IS claims coalition airstrikes killed American hostage in Raqqa
The Islamic State (IS) on Friday claimed that bombings by the anti-IS coalition have killed an American hostage held by the group.
A message from IS published by the SITE Intelligence Group said that the female American aid worker was killed after a building she was being held in was destroyed by bombings in the IS ‘capital’ of Raqqa in northern Syria.
“The failed Jordanian aircraft killed an American female hostage,” said the message. “No mujahid was injured in the bombardment, and all praise is due to Allah.” Mujahid means fighter.
The reports are still unconfirmed – Fox News says the CIA are looking into them – and some have expressed scepticism over IS’s claim.
A photo released by IS purportedly showing the destroyed building is seemingly dated February 5, raising questions about its authenticity.
A US state department spokesperson told reporters Friday that they couldn't "confirm this report in any way".
The woman, thought to be Kayla Jean Mueller, is allegedly the only American hostage still being held by IS after disappearing in August 2013 after driving into Aleppo with her Syrian boyfriend.
Mueller's family meanwhile urged media to be restrained in their reporting of the IS claim about the aid worker.
"The family... request that media cautiously report on her background, work and current situation and limit speculation on her situation, and consider the implications for her security before publishing," said a statement by her parents, Marsha and Carl Mueller.
Mueller was taken captive after leaving a Medecins Sans Frontieres (Doctors Without Borders) hospital, according to the family statement, released via Arizona senator John McCain.
MSF noted that she had been visiting the facility with a friend contracted to do some repairs, and was detained as she headed to the bus station in Aleppo, from which she was meant to depart for Turkey.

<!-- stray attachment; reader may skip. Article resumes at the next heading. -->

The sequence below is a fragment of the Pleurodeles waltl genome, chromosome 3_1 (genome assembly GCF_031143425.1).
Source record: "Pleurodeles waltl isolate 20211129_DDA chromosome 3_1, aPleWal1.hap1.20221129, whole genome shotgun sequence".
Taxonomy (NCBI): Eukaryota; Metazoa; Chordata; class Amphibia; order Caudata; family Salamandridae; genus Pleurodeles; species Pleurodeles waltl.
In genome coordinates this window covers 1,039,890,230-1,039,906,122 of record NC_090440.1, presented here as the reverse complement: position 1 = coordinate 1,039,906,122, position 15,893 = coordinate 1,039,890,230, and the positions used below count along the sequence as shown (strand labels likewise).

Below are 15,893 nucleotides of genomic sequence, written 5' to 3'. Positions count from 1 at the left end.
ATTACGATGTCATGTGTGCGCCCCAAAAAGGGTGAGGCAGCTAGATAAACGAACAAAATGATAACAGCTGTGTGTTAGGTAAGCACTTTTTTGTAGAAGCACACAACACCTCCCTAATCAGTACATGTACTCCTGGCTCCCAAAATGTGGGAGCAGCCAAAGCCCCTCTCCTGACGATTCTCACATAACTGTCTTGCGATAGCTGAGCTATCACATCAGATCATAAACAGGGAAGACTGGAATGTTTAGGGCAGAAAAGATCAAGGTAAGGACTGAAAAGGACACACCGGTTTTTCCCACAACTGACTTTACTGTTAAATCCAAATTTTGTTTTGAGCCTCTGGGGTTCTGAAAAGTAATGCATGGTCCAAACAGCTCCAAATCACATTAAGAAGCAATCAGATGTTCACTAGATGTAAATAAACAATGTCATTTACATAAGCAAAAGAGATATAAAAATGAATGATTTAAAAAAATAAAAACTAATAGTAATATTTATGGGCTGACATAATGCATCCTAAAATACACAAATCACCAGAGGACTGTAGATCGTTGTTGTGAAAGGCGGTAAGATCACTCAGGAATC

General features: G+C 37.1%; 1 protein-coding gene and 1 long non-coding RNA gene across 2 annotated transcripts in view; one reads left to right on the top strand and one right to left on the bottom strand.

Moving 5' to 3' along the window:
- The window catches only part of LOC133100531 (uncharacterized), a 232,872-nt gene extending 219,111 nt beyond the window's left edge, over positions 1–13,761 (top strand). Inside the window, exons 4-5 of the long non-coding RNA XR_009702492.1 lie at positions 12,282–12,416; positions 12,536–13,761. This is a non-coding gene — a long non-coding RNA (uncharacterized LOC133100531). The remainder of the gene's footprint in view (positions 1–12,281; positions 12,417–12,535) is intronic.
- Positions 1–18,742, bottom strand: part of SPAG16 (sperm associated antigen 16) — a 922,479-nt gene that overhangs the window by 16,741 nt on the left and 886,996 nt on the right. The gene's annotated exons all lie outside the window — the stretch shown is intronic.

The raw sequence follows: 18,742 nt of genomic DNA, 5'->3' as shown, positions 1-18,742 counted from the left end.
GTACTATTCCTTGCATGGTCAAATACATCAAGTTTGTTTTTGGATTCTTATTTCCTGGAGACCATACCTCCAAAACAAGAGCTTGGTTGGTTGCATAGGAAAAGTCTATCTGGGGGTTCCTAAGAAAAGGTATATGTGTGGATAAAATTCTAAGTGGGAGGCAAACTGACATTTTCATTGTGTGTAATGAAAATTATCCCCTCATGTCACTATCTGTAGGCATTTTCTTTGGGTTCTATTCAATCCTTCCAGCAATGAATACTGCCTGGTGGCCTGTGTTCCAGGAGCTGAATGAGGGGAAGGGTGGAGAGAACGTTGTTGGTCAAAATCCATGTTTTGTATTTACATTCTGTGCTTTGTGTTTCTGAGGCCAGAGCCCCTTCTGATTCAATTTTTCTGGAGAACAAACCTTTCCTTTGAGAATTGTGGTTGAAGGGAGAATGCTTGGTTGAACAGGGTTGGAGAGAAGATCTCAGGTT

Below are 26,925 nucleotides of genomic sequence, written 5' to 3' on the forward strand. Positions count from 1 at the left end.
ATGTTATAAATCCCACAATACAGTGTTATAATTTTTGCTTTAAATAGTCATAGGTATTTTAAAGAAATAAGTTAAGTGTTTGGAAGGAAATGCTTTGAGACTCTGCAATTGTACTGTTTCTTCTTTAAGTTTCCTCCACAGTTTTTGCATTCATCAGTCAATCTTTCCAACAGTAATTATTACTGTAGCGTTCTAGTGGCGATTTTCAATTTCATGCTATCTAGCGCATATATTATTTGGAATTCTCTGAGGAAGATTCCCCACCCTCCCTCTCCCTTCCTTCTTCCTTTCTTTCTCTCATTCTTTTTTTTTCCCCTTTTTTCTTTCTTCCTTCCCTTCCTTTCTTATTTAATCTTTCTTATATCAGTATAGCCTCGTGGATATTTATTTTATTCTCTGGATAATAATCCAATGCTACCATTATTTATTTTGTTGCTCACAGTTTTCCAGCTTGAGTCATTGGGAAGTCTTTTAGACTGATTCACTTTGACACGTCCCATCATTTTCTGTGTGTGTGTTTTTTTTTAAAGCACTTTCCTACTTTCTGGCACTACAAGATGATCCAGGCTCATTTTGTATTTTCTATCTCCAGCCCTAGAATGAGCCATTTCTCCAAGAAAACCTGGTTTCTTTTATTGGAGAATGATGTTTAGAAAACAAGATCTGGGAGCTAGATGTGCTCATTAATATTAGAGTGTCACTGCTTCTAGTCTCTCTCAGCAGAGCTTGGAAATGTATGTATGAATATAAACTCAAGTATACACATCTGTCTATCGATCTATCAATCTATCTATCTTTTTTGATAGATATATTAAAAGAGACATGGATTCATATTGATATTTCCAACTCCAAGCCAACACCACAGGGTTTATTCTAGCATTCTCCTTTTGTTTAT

National Security Council spokeswoman Bernadette Meehan would only say: "We are obviously deeply concerned by these reports. We have not at this time seen any evidence that corroborates ISIL's claim."
Mueller's parents, who live in Prescott, Arizona, said their daughter has devoted her career "to helping those in need in countries around the world" since graduating from Northern Arizona University in 2009.
She lived and worked with humanitarian aid groups in northern India, Israel and the Palestinian territories, before returning home to Arizona in 2011 and working at an HIV/AIDS clinic and a women's shelter.
The suffering of Syrian refugees prompted her to head to the Turkey-Syria border in December 2012 to work with the Danish Refugee Council and the humanitarian group Support to Life, their statement said.
Thousands gathered in Jordan's capital Amman on Friday, a day after Jordan's warplanes launched dozens of strikes against the Islamic State group in response to the burning alive of a pilot captured in Syria.
The demonstrations, who filled a road 5km strech of road in downtown Amman, held a mass prayer ceremony followed by chants in solidarity with King Abdullah II and the family of the pilot, Muaz Kasasbeh.
Jordan's military said "dozens of jet fighters" struck IS targets on Thursday morning, "hitting training camps of the terrorist groups as well as weapons and ammunition warehouses." It did not say where the targets were located.